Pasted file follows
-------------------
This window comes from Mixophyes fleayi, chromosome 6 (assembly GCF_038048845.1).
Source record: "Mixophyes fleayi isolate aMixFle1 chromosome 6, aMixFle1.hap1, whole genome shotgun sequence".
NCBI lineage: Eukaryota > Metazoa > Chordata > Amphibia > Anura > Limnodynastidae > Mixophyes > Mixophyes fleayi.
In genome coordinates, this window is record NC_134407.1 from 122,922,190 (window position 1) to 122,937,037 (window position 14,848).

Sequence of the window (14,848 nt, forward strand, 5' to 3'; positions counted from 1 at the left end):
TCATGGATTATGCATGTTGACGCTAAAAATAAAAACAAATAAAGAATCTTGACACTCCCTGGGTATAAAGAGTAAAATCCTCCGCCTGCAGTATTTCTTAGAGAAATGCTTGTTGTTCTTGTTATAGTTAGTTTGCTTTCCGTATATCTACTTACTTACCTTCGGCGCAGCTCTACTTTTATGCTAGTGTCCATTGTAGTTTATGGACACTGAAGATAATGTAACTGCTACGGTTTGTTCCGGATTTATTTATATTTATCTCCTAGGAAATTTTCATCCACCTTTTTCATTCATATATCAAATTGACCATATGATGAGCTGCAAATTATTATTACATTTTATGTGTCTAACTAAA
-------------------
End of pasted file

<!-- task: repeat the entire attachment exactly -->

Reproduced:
This window comes from Mixophyes fleayi, chromosome 6 (assembly GCF_038048845.1).
Source record: "Mixophyes fleayi isolate aMixFle1 chromosome 6, aMixFle1.hap1, whole genome shotgun sequence".
NCBI lineage: Eukaryota > Metazoa > Chordata > Amphibia > Anura > Limnodynastidae > Mixophyes > Mixophyes fleayi.
In genome coordinates, this window is record NC_134407.1 from 122,922,190 (window position 1) to 122,937,037 (window position 14,848).

Sequence of the window (14,848 nt, forward strand, 5' to 3'; positions counted from 1 at the left end):
TCATGGATTATGCATGTTGACGCTAAAAATAAAAACAAATAAAGAATCTTGACACTCCCTGGGTATAAAGAGTAAAATCCTCCGCCTGCAGTATTTCTTAGAGAAATGCTTGTTGTTCTTGTTATAGTTAGTTTGCTTTCCGTATATCTACTTACTTACCTTCGGCGCAGCTCTACTTTTATGCTAGTGTCCATTGTAGTTTATGGACACTGAAGATAATGTAACTGCTACGGTTTGTTCCGGATTTATTTATATTTATCTCCTAGGAAATTTTCATCCACCTTTTTCATTCATATATCAAATTGACCATATGATGAGCTGCAAATTATTATTACATTTTATGTGTCTAACTAAA